Many of South Africa’s Matric learners are approaching their looming final examinations filled with dread and anxiety, in anticipation that they won’t do very well or, even worse, fail the most important assessment in their academic life so far.
Unfortunately, this fear alone can cause them to lose focus when they can least afford it, an education expert says.
“This fear of failure is often based on the incorrect perception that a weak performance in your Matric final exams means the end of the road for your dreams and aspirations, and any chance you had of studying or finding work in the future,” says Lovemore Masunda, Senior Student Advisor at Oxbridge Academy.
“However, that perception is not based on reality, because the fact is that there are many options available to learners who aren’t successful the first time,” he says.
Masunda says that it is important that these learners understand two things: firstly, that there are different paths to success and, secondly, that they still have enough time left to make a focused effort before the exams, which will further improve their prospects, even in the worst case scenario.
“Make no mistake; we are not advising learners to slack now. We urge them to do their utmost best. What we are saying, is that if you are so consumed with fear and anxiety that you aren’t able to give your preparation your best effort, you can now put those worries out of your mind. Doing so will allow you to focus and regain a sense of control over your work.
“This can mean the difference between having to redo Matric completely, or only having to rewrite some subjects. Or it could mean the difference between rewriting several subjects as opposed to only one or two. At the end of the day, you should throw everything behind preparing as best as possible now, rather than feeling helpless and hopeless over what you may think is a done deal in terms of your results.”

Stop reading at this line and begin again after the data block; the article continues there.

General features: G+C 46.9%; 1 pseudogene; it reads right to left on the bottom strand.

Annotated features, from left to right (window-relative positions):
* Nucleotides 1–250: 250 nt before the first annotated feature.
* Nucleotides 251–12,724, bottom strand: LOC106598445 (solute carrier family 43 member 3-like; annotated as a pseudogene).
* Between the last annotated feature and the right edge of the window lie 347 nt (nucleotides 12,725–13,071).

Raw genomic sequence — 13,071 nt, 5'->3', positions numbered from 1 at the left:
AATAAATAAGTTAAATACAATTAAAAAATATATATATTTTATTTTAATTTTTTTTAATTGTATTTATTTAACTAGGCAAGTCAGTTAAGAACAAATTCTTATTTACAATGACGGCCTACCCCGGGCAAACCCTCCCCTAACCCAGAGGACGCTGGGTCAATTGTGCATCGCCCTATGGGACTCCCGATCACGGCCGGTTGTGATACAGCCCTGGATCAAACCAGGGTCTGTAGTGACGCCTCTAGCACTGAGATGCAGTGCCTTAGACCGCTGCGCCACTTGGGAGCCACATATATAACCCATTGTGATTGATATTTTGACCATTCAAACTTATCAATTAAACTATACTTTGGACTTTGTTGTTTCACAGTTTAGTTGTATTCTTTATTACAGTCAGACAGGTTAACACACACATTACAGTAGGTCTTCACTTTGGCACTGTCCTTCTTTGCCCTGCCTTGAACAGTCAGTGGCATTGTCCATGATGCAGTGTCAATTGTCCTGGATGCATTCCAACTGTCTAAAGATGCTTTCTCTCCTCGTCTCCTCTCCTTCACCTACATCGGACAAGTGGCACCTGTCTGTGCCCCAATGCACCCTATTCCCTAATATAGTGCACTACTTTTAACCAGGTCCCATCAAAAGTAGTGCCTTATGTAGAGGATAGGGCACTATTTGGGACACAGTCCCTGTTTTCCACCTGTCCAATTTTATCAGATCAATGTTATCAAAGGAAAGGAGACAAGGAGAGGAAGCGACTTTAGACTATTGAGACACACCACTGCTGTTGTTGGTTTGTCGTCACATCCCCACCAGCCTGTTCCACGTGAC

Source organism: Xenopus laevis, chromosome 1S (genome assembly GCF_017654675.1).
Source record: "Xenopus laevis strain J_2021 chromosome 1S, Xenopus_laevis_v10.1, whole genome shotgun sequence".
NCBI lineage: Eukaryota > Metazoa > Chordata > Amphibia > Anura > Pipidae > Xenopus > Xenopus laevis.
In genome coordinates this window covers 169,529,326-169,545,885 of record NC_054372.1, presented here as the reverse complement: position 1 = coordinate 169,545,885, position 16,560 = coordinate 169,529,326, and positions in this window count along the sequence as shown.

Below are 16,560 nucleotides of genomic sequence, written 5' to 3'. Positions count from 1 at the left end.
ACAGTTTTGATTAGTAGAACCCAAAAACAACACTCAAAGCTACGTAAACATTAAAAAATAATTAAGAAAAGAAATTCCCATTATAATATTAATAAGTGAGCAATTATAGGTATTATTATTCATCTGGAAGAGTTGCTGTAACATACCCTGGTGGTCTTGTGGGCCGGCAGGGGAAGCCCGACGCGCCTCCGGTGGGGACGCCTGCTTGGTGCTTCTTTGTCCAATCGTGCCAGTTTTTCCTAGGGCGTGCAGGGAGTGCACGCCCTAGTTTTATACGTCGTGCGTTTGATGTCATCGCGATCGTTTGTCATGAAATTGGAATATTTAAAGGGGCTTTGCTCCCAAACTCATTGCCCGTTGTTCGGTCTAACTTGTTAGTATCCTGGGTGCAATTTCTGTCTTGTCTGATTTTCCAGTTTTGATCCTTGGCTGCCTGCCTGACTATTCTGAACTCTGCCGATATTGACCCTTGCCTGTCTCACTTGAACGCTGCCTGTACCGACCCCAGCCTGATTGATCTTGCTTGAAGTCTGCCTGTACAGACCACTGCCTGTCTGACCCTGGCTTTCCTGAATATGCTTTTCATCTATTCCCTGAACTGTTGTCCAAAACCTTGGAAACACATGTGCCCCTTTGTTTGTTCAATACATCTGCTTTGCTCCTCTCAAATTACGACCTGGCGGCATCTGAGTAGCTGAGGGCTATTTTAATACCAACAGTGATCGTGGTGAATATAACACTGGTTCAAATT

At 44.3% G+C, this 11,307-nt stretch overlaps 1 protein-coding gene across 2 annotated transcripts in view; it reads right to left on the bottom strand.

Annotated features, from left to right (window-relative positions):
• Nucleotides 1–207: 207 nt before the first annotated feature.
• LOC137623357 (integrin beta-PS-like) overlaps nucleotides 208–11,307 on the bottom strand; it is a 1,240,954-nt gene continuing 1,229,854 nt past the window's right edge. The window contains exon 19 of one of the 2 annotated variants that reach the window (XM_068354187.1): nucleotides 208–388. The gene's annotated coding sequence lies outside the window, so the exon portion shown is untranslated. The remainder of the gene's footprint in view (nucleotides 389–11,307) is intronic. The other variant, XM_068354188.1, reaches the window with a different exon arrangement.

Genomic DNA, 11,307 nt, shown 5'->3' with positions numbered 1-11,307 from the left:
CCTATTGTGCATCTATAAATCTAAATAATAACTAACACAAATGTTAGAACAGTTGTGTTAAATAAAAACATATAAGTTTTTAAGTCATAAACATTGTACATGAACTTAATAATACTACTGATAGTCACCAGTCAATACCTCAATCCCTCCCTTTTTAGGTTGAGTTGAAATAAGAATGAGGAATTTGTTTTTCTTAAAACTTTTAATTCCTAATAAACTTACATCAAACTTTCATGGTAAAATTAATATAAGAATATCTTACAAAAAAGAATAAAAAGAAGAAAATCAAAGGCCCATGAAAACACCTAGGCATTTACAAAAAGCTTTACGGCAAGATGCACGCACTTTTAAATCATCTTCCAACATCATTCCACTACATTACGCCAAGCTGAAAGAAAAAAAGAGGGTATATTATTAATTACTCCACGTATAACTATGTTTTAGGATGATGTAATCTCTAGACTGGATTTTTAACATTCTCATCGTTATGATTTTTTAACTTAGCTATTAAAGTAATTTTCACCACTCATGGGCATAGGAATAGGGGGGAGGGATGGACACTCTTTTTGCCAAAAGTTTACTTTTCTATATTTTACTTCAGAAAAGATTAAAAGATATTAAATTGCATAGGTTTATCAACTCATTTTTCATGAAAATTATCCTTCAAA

Masunda says deciding on a remedial route after receiving the results is best done by approaching a student advisor at a high-quality institution. Since there are so many options, it is best to speak to an expert to determine what is best for each individual. These include, but are not limited to, the following:
In the unfortunate event that you fail, or don’t get Matric exemption, you can complete your Matric via distance learning. This option is affordable, can be done in the comfort of your own home (which means that you don’t need to return to school), and learning materials are user-friendly and easy to understand. On top of that, good institutions will have excellent tutor support available both telephonically and online.
REWRITING SPECIFIC SUBJECTS
Another option is to only rewrite those subjects you failed, or those in which you would like to achieve better marks. That is why ensuring that you do as well as possible now will pay off later.
COMPLETE A BRIDGING COURSE OR EQUIVALENT QUALIFICATION
An Intro to N4 course is like a bridging course, as it allows you to progress to N4, N5 and N6. After completing N6, you can apply to the Department of Higher Education and Training for a National Diploma, provided that you have gained 18 months of relevant practical experience. Passing an N4 level qualification is comparable to Matric, and persevering through N4 to N5 will make you more employable than someone who only has a Matric certificate.
ENROL FOR A VOCATIONAL COURSE
A vocational course provides the specific skills and theoretical knowledge required in fields such as, for instance, project management, health and safety, logistics and supply chain management, and contact centre operations. All of these courses can be completed without having a Matric certificate and via distance learning, which means that you can even start earning while you’re learning.
“It goes without saying that having a Matric certificate is better than not having one, and that your aim should be to earn your National Senior Certificate (NSC) with the best results you are able to achieve. However, for thousands upon thousands of learners, the reality is that they may not perform as well as they hoped to at the end of the year,” says Masunda.
“So, for them it is essential to take a load off their minds by ensuring they understand there is life after not-so-great results. Freeing up this mental energy and directing it towards exam prep will also ultimately make a world of difference to a learner’s performance.”